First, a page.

One of the early jobs in corrections for new Chippewa County Jail Captain Art Crews was teaching self-defense techniques and compliance holds to Oregon Department of Corrections officers.
Although new to the business of jails and prisons at the time, Crews knew something about compliance holds. During the 1980s, he built quite a reputation for himself on the professional wrestling circuit.
No, the man once known as “The Blonde Bomber” didn’t use former Minnesota Gov. Jesse Ventura as a reference for the Chippewa County job he starts on Jan. 4.
Nor did he list Baron von Raschke, “Crazy” Luke Graham, Rick Rude, the Midnight Rockers, or any of the other big names in the business he faced during that former life.
What Crews was able to list was a pretty impressive resume in criminal justice that made him a top candidate to replace Captain Jim Jerabek, the long-time jail administrator who is retiring at the end of the year.
A Kansas native, Crews graduated from LaSalle University with a Bachelor of Criminal Justice Management, and he has experience as a warden in correctional facilities in the southern United States, plus seven years of experience as a jail captain for Yakima County Washington, and as a captain with the State of Oregon’s Department of Corrections.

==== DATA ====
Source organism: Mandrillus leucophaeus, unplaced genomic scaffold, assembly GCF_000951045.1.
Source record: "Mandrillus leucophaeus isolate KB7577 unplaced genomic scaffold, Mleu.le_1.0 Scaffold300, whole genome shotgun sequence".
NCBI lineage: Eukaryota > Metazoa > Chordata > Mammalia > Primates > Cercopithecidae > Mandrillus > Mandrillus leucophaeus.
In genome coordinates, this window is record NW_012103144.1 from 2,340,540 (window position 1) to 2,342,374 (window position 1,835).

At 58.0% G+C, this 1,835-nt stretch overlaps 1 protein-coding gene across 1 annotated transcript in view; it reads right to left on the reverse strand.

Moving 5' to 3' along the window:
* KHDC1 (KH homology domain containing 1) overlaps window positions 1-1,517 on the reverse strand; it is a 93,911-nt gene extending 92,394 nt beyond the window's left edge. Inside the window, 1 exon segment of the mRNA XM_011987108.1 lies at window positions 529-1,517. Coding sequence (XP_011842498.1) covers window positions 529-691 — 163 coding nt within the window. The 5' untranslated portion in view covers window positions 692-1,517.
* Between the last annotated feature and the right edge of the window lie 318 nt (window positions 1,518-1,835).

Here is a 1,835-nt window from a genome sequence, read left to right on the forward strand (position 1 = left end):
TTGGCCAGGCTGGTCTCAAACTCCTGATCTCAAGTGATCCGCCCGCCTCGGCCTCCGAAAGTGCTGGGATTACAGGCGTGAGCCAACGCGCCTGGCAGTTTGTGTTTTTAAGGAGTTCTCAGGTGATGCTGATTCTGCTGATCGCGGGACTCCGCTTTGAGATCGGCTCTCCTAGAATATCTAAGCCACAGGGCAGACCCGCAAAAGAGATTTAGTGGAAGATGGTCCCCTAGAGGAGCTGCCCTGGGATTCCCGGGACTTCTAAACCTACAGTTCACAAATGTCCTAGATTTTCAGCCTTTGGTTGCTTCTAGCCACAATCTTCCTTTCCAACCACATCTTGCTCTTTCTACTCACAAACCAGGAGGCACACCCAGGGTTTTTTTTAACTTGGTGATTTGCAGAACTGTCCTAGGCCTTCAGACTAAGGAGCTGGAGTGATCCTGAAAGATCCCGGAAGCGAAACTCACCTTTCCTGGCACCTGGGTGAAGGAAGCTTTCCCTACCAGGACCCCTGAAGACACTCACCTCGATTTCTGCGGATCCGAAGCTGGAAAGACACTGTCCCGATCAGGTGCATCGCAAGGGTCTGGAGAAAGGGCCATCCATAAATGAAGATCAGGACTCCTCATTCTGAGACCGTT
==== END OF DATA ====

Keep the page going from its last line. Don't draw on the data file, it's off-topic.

Most recently, he was the warden of a 2,500-bed privately-run prison in Texas.
Crews said Tuesday that he was looking to get back into corrections management at a public facility when he saw the Chippewa County Jail opening on the Internet.
“I liked the mission and the vision,” he said of what attracted him to the position here.
“The values of an organization are vitally important. Any problems you are going to have in a correctional environment are going to depend on how you treat people,” he said.
Crews said he was also impressed with the fact that the outgoing administrator had been in the position for more than 25 years, which shows it is probably a good place to work.
Crews met Jerabek during the interview process, and wants to learn from him.
“I want to be a sponge. I want to absorb his knowledge and experience,” Crews said.
“I am pleased to have an employee of Captain Crews’ experience and knowledge join the Chippewa County Sheriff’s Department,” said Sheriff Jim Kowalczyk in an announcement Tuesday.
Yes, he did know about Crews’ wrestling background, but they did not dwell on it in interviews.
“It did come up in conversations we had in the first interview with him. He let us know he was involved in that in his younger days, and he’s proud of it,” Kowalczyk said.
The sheriff said Crews was very impressed with the county on his visit here and made clear before he left that he would accept an offer.
Crews made his professional wrestling debut in 1980 and was active through the decade, going into semi-retirement in 1987 and full retirement by 1990.
“It was time to move on to another career,” he said. His family has a law enforcement background, so he always thought that’s where he would end up.
There was, though, a particular reason why he left the ring.
“Rowdy Roddy Piper and Jesse Ventura told me that professional wrestling is not a career to be in if you want to start a family,” he said.
Crews, 50, who is divorced, has a son age 21, and daughters ages 19 and 15.
Crews realizes that his former career may be of interest to people drawn to its colorful and sometimes controversial nature, and he has no problem with that. But he’s been in corrections for 23 years and is also bringing that experience with him to Chippewa County.